Beautiful, eerie and ambiguous, Forgotten Anne is the latest title announced from the ever interesting Square Enix Collective. Developed by the Copenhagen-based ThroughLine Games, Forgotten Anne was officially revealed, and was playable at the Euro Gamer Expo in the UK.
Forgotten Anne didn’t reveal its setting completely in the first 15 minutes that we played, presumably to keep its hand-crafted world shrouded in mystery. But from what I played, it’s a really interesting set up. Forgotten Anne takes place in the Forgotten Realm, the world where all forgotten and mislaid items – old toys, odd socks, abandoned scarfs and so on – end up. These creatures, named Forgottlings, then become sentient. Think the mansion’s occupants in Beauty and the Beast, sans facial features.
Two humans, Anne and Master Bonku, have wound up in the Forgotten Realm. You play as Anne as you try and get the pair back home.
The Forgotton Realm is an intriguing concept, especially when you consider the heart-breaking ramifications of two humans being trapped there, and the way the game brings boring, inanimate objects to life is really fun. The characters, you meet a scarf and a pillow with in the opening minutes, both have distinct personalities thanks to the great voice work. Despite there being no facial expressions or any distinguishing features at all to the objects, the game was still able to convey what type of character they were.
It also helps that the 2D Forgotten Realm is beautiful, which takes heavy influences from the likes of Studio Ghibli. Two separate palates of soft colours are used for light and dark, which makes them heavily contrast and gives the world an even greater atmosphere. Without lights the world is cold, dreary with dark blues and solemn greys. When lights are on the world becomes alive with vivid reds and oranges. Dark colours give the world its eerie feel, and make you long for the light. What truly gives Forgotten Anne the Ghibli feel, however, is the animation. The slightly clunky running and movement, the way the human characters’ facial expressions change, the way the rain pats against a window. It all perfectly mimics the anime masters and will no doubt he huge draw for fans.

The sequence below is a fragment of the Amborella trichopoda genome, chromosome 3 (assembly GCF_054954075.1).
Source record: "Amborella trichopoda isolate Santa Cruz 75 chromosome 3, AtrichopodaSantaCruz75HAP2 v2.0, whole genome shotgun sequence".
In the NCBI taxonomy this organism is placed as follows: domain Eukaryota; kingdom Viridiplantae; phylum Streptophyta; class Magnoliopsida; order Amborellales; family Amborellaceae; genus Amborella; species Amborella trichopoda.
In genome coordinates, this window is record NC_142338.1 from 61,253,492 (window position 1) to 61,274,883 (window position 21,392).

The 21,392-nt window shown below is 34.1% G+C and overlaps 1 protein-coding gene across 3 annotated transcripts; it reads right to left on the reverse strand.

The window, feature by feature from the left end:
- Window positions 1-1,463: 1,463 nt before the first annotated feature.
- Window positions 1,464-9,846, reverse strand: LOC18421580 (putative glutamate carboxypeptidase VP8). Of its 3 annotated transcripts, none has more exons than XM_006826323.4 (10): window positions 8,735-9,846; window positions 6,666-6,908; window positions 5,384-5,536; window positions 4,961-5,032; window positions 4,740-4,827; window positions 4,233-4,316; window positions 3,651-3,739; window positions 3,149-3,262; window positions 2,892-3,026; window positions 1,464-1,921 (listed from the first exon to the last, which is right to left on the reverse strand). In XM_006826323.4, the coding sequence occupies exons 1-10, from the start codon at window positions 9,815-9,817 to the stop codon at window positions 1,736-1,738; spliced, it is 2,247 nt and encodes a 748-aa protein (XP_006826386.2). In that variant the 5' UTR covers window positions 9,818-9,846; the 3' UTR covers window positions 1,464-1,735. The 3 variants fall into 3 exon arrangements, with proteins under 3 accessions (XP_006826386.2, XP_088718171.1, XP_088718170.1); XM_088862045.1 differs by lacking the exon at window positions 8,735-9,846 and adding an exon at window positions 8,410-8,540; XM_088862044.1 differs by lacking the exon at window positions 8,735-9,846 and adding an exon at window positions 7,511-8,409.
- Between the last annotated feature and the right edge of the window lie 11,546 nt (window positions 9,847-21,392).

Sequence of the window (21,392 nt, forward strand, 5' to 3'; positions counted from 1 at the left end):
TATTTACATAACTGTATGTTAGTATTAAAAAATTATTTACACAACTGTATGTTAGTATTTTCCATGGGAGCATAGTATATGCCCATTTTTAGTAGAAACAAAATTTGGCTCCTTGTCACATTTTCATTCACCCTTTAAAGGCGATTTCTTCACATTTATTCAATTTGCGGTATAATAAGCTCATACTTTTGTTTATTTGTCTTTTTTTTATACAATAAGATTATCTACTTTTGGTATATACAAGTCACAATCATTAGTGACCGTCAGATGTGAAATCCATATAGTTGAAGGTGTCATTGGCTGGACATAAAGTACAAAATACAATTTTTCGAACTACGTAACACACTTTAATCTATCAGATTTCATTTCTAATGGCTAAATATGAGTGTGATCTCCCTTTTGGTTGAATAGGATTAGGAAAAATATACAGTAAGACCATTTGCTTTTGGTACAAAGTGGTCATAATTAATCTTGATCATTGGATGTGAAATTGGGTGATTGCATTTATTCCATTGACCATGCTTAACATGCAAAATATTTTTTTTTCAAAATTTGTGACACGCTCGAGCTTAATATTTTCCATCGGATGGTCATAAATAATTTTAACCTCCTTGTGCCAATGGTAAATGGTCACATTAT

Gameplay wise, Forgotten Anne is a hybrid of several different mechanics and genres. It has elements of 2D platforming, though nothing in the early stages of the game were challenging in the slightest. There is puzzle solving as you use Anama – a weird energy that exists in the world – to power pumps, open gates and steal the souls of troublesome Forgottlings. Dialogue options also play a big part in the game, as you can choose what you wish to say in most conversations and what you say can change the outcome of a situation. When I met a scarf, Anne was immediately suspicious that she was a rebel and soon after left him in a massive heap of inanimate wool. The game then quickly told me that the outcome of the talk could have been different, so maybe I’d still be friends with the Scarf now had the conversation stayed civil.
I was only able to play 15 minutes of what will eventually become an estimated five hour game, but my regrettably brief time spent with Forgotten Anne left me wanting more. I wanted to continue to learn about this strange and mysterious world and discover just why two humans had ended up in the world of the forgotton.